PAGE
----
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Some of Thailand’s many Fish Species.
The Mekong River Basin is home to more species of massive fish than any river on Earth. It is also the most productive fishery in the world, generating $1.7 billion each year in revenue from the thousands of fish farms along its banks. Fish from the Mekong is the primary source of protein for the 73 million people that live along the river. The Fish species of Thailand start from the tiniest of specimens, similar to the Tetra’s that so many avid aquarium keepers of the West are familiar with, right through to the other extreme, the mighty Mekong Giant Catfish, and Giant Siamese Carp, that are the angler’s quarry, when they come to Thailand for a fishing holiday. The larger Fish species can grow at tremendous rates, and attain weight’s that we find hard to imagine in Europe. The Mekong Catfish is known to reach weight’s of over 600LB, and numerous specimens have been caught larger than this. The Giant Siamese Carp can reach weights approaching 300LB, although it has been rumored that one of 400LB plus was captured by local fishermen some years back.
In addition to Thailand’s native fish species, there have been many introduced species, especially from the Amazon region. Although most introduced species still reside purely in commercial waters, in 2009 a 100kg Arapaima was captured from a tributary of the Mekong River. It’s not known if this was a solitary fish or a member of a local population. Many Amazon fish species find SE Asia’s conditions more agreeable to them than their own native habitats, which has consequently resulted in Thailand producing 200kg+ Arapaima as well as 100lb+ Amazon Redtails, and 60lb+ Pacu, so Thailand’s sports fishing scene benefits as a result year on year.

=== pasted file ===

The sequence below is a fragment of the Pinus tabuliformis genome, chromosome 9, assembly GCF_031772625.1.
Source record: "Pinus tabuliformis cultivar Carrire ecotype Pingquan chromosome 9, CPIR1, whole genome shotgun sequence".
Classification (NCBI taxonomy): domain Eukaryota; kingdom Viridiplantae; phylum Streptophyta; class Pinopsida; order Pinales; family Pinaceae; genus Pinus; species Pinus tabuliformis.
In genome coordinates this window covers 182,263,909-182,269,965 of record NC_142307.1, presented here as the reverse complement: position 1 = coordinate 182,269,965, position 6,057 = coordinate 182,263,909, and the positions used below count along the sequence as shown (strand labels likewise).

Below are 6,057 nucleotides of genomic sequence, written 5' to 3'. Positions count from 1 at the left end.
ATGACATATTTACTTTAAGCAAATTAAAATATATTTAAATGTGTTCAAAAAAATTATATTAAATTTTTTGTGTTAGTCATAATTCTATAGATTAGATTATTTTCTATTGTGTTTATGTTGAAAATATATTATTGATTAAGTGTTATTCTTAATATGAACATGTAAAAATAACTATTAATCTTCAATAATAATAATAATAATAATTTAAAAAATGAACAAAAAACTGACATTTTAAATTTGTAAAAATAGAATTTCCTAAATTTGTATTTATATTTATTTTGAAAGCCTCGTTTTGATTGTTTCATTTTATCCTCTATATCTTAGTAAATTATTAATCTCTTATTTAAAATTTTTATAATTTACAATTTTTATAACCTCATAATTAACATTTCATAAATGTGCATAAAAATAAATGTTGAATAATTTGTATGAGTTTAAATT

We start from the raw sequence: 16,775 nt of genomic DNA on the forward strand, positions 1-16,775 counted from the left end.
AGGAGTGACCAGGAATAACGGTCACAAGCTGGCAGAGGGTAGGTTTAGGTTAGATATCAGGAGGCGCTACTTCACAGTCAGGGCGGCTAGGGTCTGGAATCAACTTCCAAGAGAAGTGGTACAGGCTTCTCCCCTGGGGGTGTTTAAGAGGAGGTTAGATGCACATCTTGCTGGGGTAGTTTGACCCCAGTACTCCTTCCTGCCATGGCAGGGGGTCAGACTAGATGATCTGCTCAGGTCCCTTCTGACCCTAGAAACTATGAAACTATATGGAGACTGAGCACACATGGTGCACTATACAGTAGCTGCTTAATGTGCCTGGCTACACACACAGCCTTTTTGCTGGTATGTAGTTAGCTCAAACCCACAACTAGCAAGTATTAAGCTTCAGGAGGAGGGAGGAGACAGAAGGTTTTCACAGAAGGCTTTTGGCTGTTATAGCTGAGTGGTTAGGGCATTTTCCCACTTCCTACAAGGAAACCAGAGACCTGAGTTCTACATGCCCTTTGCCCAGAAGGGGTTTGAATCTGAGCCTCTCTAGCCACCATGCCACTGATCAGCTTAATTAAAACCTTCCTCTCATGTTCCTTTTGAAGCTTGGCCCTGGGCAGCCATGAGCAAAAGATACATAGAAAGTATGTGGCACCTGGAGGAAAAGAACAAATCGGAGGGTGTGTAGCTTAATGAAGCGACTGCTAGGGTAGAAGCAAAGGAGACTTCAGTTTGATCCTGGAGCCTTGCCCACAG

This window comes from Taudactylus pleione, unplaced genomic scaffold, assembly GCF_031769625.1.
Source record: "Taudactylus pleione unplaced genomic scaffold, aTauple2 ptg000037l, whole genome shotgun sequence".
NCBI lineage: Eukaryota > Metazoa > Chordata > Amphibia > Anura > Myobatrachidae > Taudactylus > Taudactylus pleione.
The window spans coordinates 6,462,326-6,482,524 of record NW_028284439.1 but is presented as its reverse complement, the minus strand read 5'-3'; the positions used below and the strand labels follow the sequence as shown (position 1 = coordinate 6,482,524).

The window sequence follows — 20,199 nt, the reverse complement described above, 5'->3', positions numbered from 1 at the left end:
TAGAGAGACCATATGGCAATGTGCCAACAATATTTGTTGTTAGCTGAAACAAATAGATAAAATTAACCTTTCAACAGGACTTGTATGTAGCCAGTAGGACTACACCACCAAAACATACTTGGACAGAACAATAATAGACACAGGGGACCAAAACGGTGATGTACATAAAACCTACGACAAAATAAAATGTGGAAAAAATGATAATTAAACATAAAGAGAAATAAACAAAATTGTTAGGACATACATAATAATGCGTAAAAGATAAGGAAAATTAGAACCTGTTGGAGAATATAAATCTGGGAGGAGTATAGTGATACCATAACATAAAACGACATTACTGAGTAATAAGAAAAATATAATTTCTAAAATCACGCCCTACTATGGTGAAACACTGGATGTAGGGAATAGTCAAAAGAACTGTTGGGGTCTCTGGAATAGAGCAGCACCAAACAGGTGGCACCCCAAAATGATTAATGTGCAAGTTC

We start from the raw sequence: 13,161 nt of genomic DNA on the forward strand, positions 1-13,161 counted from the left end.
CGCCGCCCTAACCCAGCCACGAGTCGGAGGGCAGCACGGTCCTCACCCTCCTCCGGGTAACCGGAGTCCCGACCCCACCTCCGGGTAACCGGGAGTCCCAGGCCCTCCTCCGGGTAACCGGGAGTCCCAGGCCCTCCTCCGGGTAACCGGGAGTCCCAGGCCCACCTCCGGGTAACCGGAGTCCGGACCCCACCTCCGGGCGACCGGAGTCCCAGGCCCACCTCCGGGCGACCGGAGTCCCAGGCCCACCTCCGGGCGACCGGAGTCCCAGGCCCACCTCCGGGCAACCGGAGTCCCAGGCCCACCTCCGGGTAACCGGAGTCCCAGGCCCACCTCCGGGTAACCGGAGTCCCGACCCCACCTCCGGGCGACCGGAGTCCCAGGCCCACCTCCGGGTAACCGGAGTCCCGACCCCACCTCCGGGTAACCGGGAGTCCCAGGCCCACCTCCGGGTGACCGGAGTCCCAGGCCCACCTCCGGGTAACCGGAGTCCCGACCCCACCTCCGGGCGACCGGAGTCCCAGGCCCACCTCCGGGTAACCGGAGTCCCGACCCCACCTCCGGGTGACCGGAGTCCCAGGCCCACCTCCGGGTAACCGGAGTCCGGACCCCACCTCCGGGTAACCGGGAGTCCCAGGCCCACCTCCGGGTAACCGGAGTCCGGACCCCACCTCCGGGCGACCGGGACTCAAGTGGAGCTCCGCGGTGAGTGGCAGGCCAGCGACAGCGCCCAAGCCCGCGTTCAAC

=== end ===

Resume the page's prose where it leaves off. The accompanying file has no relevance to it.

Some of Thailand’s most popular sport fish
Giant Mekong Catfish – Native Species
120lb+ Giant Mekong CatfishThe Giant Mekong Catfish has been called a lot of things, some complimentary and some not so complimentary! For those of you who believe the Giant Mekong Catfish is an ugly fish… you clearly haven’t been properly introduced to the Wel’s Catfish! At SFT we find it hard to fathom why so many European anglers are happy to venture to the Ebro in pursuit of the “tub of lard” (there I said it!) that is the Wel’s, yet would find the Mekong Catfish to be an ugly specimen! And then there are the sporting characteristics too consider. So OK a Wel’s Catfish puts up a good fight in the current of the Ebro, or indeed it puts up a reasonable scrap in a still-water when compared perhaps to Europe’s other freshwater fish species, but that’s just Geography! If it were possible to hook up with Giant Mekong Catfish in their native habitat of the Mekong River Basin, it’s unlikely you’d ever even see the thing! Let alone land it.. Find out more about the Giant Mekon by visiting www.fishing-thailand.com